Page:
The necessity for taking by eminent domain for the accelerator laboratory, an important public use, is a legislative question, and its determination is within the discretion of the corporate body vested with power to exercise the right; its decision will be conclusive in the absence of a clear abuse of the power granted. (Trustees of Schools v. First National Bank of Blue Island (1971), 49 Ill.2d 408, 414, 274 N.E.2d 56; Trustees of Schools v. Sherman Heights Corp. (1960), 20 Ill.2d 357, 360, 169 N.E.2d 800.) The mere fact that a portion of the 6800 acres of the Atomic Energy Commission land may be used for Freeway purposes is not an abuse of that power.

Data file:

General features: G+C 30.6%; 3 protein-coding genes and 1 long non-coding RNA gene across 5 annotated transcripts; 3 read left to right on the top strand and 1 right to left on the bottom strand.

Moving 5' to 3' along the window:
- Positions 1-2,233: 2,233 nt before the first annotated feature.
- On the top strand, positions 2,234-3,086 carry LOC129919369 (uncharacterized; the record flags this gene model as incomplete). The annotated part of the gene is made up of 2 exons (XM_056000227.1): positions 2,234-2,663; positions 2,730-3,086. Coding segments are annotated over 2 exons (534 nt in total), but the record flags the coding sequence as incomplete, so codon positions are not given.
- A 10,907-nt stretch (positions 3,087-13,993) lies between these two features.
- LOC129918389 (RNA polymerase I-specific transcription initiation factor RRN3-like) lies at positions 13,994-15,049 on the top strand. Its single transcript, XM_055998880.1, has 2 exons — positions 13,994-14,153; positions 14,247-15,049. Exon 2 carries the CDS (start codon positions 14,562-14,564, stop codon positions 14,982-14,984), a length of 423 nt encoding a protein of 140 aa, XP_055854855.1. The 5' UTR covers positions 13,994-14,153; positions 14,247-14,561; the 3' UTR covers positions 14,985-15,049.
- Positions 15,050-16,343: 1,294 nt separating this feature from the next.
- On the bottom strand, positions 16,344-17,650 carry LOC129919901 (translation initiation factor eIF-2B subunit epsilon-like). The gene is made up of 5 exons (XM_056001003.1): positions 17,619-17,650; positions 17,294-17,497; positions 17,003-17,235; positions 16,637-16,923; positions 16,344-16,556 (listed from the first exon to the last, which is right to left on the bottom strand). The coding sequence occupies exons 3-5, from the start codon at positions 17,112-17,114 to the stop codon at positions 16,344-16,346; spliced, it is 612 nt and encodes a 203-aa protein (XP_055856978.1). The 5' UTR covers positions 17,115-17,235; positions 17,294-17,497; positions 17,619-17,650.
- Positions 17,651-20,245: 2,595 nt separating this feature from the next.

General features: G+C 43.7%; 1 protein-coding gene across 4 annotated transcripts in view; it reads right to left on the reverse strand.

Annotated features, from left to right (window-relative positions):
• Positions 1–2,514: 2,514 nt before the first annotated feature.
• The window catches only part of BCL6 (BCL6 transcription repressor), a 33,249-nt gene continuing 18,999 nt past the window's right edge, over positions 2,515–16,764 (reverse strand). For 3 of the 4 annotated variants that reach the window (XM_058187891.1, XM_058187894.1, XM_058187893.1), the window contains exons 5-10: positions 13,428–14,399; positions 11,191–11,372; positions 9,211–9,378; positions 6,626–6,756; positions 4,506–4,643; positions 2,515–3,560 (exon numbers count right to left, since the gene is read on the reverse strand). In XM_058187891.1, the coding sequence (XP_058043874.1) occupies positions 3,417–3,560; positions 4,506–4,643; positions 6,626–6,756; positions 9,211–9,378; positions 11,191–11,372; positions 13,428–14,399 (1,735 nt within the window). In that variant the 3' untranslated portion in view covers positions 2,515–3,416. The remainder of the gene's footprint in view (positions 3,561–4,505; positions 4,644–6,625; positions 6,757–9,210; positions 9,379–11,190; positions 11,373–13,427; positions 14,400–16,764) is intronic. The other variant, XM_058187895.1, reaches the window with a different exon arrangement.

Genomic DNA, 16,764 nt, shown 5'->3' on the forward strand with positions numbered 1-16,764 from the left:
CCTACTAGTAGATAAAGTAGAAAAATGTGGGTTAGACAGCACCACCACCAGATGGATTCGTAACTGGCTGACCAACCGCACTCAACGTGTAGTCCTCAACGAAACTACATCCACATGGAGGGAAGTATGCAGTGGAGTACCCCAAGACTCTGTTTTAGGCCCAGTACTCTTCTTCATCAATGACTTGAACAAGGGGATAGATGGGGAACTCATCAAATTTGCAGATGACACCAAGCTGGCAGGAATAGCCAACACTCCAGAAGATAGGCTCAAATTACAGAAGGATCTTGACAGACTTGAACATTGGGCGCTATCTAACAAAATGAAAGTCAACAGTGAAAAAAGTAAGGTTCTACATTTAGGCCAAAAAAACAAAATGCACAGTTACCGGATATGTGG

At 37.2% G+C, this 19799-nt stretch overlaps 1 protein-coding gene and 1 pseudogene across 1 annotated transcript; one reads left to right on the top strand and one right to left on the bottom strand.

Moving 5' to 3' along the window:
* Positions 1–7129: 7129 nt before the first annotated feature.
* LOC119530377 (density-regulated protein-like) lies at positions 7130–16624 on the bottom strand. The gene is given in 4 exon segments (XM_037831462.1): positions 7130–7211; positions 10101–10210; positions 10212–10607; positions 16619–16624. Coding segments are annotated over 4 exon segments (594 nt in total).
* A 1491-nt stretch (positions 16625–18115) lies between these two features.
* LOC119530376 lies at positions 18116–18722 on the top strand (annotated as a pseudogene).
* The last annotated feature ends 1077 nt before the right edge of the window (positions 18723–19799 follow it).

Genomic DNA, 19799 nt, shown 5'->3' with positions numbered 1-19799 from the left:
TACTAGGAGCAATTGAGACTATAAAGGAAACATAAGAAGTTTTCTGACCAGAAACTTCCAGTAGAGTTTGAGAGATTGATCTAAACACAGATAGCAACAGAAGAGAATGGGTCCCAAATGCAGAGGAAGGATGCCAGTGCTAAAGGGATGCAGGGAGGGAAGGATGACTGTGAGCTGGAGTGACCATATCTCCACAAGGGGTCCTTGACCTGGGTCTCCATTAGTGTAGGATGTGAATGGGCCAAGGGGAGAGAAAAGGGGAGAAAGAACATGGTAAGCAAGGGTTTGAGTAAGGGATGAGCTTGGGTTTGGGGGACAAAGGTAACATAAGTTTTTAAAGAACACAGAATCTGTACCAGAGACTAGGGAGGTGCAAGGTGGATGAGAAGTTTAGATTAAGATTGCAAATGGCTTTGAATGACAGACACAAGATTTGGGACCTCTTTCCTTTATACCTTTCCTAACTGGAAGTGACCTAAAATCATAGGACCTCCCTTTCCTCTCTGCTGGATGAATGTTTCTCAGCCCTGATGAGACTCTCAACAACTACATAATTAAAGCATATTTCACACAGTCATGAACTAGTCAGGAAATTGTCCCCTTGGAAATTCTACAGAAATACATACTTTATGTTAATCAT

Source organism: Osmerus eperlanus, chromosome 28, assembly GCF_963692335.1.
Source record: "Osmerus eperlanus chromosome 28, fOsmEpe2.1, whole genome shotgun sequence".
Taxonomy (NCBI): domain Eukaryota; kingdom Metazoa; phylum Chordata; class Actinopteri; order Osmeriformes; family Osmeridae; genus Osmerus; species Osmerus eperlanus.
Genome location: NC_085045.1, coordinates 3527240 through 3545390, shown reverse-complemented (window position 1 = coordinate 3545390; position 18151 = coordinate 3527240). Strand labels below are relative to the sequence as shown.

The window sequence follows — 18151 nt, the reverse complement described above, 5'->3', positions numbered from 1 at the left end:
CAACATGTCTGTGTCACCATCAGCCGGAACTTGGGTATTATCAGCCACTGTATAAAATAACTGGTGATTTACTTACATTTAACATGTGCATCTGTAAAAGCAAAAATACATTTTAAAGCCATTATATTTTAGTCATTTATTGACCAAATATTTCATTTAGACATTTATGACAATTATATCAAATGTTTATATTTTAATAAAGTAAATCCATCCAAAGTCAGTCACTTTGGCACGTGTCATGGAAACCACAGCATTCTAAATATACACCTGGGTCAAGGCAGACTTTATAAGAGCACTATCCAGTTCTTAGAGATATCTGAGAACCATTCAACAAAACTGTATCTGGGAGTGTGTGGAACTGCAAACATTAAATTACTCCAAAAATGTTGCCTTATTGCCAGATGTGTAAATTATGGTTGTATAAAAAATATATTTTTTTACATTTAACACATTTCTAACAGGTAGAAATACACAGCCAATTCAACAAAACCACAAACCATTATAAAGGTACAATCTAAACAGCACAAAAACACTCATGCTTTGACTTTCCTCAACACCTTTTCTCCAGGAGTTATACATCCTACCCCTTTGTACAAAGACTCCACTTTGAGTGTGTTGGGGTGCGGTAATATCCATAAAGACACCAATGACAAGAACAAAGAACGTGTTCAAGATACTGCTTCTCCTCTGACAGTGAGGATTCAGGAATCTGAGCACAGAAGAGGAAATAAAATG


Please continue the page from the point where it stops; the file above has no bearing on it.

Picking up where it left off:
• 7 The defendants were not unconstitutionally deprived of just compensation, due process and equal protection of the law. At the trial on the merits, defendants will have adequate opportunity to prove the highest and best use of the property and its true value at the time of taking. Department of Public Works v. Butler (1958), 13 Ill.2d 537, 552, 150 N.E.2d 124.

The judgment of the circuit court of Kane County is therefore affirmed.


SEIDENFELD and T. MORAN, JJ., concur.